“At the gym, I found myself. I found other women to talk with and sweat with. I found trainers who built me up, and I found my self-esteem.

“I was strong.

“On Sundays, a few of these ladies would run a loop from the gym, around Saugerties, and back — six miles. I wanted to run that loop with them but had never run an inch in my lifetime. My mom had drummed it into my head that running was a thing for other people. I was too chubby and too clumsy to run.

“One morning a trainer at the gym wanted us to run around the street of the gym, and I literally broke down and cried. Ugly crying. Snot and tears. All of it. She came over and asked what was wrong, and I said, ‘I can’t run. I’m too fat, my mom said.’ I was 48.

“It’s amazing how deep those things go! Another woman in the group came to me and said, ‘Come on, I’ll do it with you.’ And so, off I went around the block and BROKE that block in my head!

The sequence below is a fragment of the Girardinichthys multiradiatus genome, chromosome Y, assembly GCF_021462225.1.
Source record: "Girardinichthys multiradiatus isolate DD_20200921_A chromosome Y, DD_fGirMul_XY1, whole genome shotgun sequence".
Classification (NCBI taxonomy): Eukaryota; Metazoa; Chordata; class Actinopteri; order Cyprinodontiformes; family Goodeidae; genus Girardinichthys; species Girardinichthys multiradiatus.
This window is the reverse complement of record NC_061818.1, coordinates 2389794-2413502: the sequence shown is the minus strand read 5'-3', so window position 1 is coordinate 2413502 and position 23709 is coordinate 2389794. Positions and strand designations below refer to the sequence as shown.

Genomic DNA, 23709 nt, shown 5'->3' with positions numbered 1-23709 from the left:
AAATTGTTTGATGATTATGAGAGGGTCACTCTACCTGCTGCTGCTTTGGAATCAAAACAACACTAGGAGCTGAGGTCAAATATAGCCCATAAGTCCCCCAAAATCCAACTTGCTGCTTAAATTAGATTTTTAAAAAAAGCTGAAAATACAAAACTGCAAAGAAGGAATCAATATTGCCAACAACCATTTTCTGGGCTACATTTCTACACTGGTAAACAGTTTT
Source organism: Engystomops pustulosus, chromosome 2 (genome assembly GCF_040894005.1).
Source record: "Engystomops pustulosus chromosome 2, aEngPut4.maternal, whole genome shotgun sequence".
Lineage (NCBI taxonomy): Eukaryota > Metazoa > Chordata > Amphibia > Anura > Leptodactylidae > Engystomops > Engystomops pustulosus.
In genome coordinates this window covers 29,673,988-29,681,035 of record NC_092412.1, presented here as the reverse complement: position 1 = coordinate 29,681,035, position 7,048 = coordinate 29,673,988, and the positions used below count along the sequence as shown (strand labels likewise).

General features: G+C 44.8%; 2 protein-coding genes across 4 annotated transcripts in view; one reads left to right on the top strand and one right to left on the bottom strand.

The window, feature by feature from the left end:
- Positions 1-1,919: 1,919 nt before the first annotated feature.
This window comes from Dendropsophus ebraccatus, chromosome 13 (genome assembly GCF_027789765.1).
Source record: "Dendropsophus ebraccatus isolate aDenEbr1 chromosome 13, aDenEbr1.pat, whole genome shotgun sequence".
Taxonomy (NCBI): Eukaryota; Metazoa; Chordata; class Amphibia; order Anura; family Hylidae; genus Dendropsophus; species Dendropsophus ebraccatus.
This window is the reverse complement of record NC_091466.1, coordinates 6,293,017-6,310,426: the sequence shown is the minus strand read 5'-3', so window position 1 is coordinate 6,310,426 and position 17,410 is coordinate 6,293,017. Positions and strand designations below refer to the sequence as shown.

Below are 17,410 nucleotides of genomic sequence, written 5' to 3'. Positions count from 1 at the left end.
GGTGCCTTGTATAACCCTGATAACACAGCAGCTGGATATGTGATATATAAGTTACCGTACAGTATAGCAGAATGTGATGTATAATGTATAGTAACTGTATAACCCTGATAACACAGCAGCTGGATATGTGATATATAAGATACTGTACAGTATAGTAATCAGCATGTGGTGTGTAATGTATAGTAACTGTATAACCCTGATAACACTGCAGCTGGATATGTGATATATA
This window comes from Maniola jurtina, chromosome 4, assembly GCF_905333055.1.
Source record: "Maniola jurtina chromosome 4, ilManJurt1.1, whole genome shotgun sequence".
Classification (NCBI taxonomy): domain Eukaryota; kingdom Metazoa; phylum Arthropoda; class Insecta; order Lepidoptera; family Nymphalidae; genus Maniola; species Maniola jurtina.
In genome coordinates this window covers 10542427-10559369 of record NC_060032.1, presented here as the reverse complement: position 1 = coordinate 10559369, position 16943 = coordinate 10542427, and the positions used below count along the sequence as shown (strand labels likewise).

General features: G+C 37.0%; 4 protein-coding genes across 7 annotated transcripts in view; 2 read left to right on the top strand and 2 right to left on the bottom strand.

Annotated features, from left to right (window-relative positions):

“‘Your mother was wrong,’ yelled the trainer.

“And I was off!

“My first goal was a 5K. The swim club I belonged to was holding one for members, and it was 10 weeks away. I started by running one telephone pole to the next and then walking two poles.

“Day by day, I added a little bit. I walked less, ran more. I still walk in my runs as I like to. I don’t see walking as a bad word! It allows me to go farther and recover quicker.

“I ran that 5K and finished somewhere in the middle.

“Then, wonders of wonders. I showed up one Sunday morning to the gym run, and I ran that 6-mile loop. It took me an hour and 10 minutes, but I felt as if I had won the Olympics!

“After that, (I made) the typical progression to a 10K, 15K, half marathon, and then I wanted to train for a marathon.

“A few women at the gym also wanted to train. They dropped once the long runs got to 15 miles.